canstockphoto32287429It’s never about the symptoms.

Tomorrow is your company’s biggest presentation of the year, but everyone involved is down with the flu. Sure, you could prescribe plenty of tea, throat lozenges, and numerous over-the-counter drugs. But those methods will only treat the symptoms, not the real sales management problem: a lack of proper planning.

It’s similar to the conversations most sales reps have with prospects. They ask one or two questions and assume they have zeroed in on the client’s need and can offer an appropriate solution. This is rarely the case. Surface-level questioning usually only identifies symptoms, not the real problem. This sales strategy is doomed to fail.

Instead, salespeople must take the time to dig deep and evaluate each prospect’s unique situation in order to actually understand and define the real need or problem. These insights are what clients and prospects really want from sales reps—not a one-size-fits-all solution, but tailored advice from experts who know their stuff.

Zeroing in on the Real Problem

Sales management: Listen up. It’s not the symptoms your prospects want to hear about—they’ve already noticed those. And it’s not your solution that grabs their attention either. It’s your sales team’s expertise in defining and communicating prospects’ problems.

Most clients come to us knowing they have a problem, but they’re often unsure what’s actually causing it. It’s the job of sales management to teach their teams how to get to the heart of a business problem.

Charles H. Green sums up the issues in his post, “Clients Don’t Buy Solutions, They Buy Problem Definitions.

The most common error of sellers in consultative sales situations is—they blindly accept the customer’s definition of the problem.

If the problem definition is wrong, then a solution based on it is going to be wrong as well. Worse yet, a fully worked out proposal grounded on a faulty problem definition becomes increasingly tenuous … Clients don’t want to admit the definition was wrong from the get-go, so they simply stop returning calls, the sellers get resentful—and everyone goes off to try the same thing all over again, getting, of course, the same results.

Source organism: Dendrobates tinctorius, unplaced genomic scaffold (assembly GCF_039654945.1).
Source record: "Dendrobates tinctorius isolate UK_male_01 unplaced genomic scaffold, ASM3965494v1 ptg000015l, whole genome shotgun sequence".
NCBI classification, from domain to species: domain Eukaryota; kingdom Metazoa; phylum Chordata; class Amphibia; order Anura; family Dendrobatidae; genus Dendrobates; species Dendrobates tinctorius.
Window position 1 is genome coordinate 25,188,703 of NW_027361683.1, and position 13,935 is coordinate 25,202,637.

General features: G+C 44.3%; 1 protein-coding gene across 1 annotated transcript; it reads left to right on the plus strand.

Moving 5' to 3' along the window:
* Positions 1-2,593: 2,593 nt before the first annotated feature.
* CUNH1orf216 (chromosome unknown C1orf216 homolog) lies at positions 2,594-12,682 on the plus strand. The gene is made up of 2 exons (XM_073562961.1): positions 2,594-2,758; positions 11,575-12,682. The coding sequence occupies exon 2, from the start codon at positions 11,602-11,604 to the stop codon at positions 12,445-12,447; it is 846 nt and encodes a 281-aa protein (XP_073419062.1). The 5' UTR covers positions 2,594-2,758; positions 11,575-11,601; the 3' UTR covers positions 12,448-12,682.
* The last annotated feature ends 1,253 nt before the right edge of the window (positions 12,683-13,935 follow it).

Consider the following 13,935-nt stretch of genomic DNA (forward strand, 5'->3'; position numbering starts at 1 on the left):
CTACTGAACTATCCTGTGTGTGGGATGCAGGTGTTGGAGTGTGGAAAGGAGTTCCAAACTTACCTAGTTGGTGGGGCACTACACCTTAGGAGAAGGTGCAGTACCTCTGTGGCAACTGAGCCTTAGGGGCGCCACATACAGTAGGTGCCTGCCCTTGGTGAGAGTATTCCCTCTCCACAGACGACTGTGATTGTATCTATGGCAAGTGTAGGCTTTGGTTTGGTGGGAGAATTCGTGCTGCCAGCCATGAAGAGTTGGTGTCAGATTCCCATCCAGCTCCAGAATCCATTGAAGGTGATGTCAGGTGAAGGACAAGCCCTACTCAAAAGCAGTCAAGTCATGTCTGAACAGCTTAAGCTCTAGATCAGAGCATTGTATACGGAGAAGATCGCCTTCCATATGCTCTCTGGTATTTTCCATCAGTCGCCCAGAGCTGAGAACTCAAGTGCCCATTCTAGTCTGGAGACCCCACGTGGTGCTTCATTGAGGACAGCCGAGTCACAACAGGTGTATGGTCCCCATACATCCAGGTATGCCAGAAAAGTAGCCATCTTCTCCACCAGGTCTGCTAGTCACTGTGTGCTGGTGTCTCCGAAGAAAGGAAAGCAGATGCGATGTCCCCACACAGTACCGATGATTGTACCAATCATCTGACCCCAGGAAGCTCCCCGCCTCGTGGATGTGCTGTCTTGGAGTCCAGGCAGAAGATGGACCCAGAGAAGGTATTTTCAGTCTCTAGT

But …  if you as a seller can truly engage a buyer in a joint process of discovery, you then trigger something magical: a willingness to explore openly the true issue, and a willingness to engage your expertise in the pursuit.

(Read the rest of Green’s article.)

The Sales Management Challenge: Teach Sales Reps to Have Meaningful Business Conversations

Your team can’t have these valuable conversations if they’re reading from scripts or delivering rehearsed pitches. Defining problems requires experienced salespeople who know how to have back-and-forth conversations—to ask smart questions, listen closely to the answers, and then ask even smarter follow-up questions.

Thoughtful and provocative questioning has a huge impact on close rates and sales revenues. When sales reps ask probing questions to understand what their clients really need—not just what the clients think they need—the scale of projects increases, creating win/wins for everyone. Your company gets bigger deals. Clients get solutions that actually solve their problems and create measurable business results. And they are happy to offer referrals to their networks.

Bravo! You’ve addressed the problem, not the symptom. Your client looks good, your team is prepared, and deals are yours to win. You are now a true sales manager.

Join the Conversation: How do you coach your sales reps to have meaningful discussions and identify prospects’ real problems?

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